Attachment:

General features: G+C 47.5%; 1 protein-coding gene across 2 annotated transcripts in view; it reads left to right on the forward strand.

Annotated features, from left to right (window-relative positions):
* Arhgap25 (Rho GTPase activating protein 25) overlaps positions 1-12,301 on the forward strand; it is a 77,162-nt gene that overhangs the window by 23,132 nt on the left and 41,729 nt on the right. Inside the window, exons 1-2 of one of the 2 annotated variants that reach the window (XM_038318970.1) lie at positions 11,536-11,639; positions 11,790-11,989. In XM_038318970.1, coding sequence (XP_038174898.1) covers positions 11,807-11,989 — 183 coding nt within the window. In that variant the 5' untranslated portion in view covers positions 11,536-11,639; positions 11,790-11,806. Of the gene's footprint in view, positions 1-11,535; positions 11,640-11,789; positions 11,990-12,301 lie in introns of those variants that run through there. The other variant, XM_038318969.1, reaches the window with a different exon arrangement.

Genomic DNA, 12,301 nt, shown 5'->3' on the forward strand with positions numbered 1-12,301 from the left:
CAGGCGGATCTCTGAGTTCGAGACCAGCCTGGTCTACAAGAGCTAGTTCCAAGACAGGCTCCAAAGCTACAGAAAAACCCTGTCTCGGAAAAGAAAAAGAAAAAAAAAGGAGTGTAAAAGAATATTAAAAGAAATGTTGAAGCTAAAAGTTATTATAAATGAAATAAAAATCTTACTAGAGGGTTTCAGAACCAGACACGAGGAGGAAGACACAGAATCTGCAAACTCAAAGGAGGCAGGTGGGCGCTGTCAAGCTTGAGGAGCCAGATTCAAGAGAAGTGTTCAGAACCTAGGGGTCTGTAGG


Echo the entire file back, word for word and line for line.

General features: G+C 47.5%; 1 protein-coding gene across 2 annotated transcripts in view; it reads left to right on the forward strand.

Annotated features, from left to right (window-relative positions):
* Arhgap25 (Rho GTPase activating protein 25) overlaps positions 1-12,301 on the forward strand; it is a 77,162-nt gene that overhangs the window by 23,132 nt on the left and 41,729 nt on the right. Inside the window, exons 1-2 of one of the 2 annotated variants that reach the window (XM_038318970.1) lie at positions 11,536-11,639; positions 11,790-11,989. In XM_038318970.1, coding sequence (XP_038174898.1) covers positions 11,807-11,989 — 183 coding nt within the window. In that variant the 5' untranslated portion in view covers positions 11,536-11,639; positions 11,790-11,806. Of the gene's footprint in view, positions 1-11,535; positions 11,640-11,789; positions 11,990-12,301 lie in introns of those variants that run through there. The other variant, XM_038318969.1, reaches the window with a different exon arrangement.

Genomic DNA, 12,301 nt, shown 5'->3' on the forward strand with positions numbered 1-12,301 from the left:
CAGGCGGATCTCTGAGTTCGAGACCAGCCTGGTCTACAAGAGCTAGTTCCAAGACAGGCTCCAAAGCTACAGAAAAACCCTGTCTCGGAAAAGAAAAAGAAAAAAAAAGGAGTGTAAAAGAATATTAAAAGAAATGTTGAAGCTAAAAGTTATTATAAATGAAATAAAAATCTTACTAGAGGGTTTCAGAACCAGACACGAGGAGGAAGACACAGAATCTGCAAACTCAAAGGAGGCAGGTGGGCGCTGTCAAGCTTGAGGAGCCAGATTCAAGAGAAGTGTTCAGAACCTAGGGGTCTGTAGG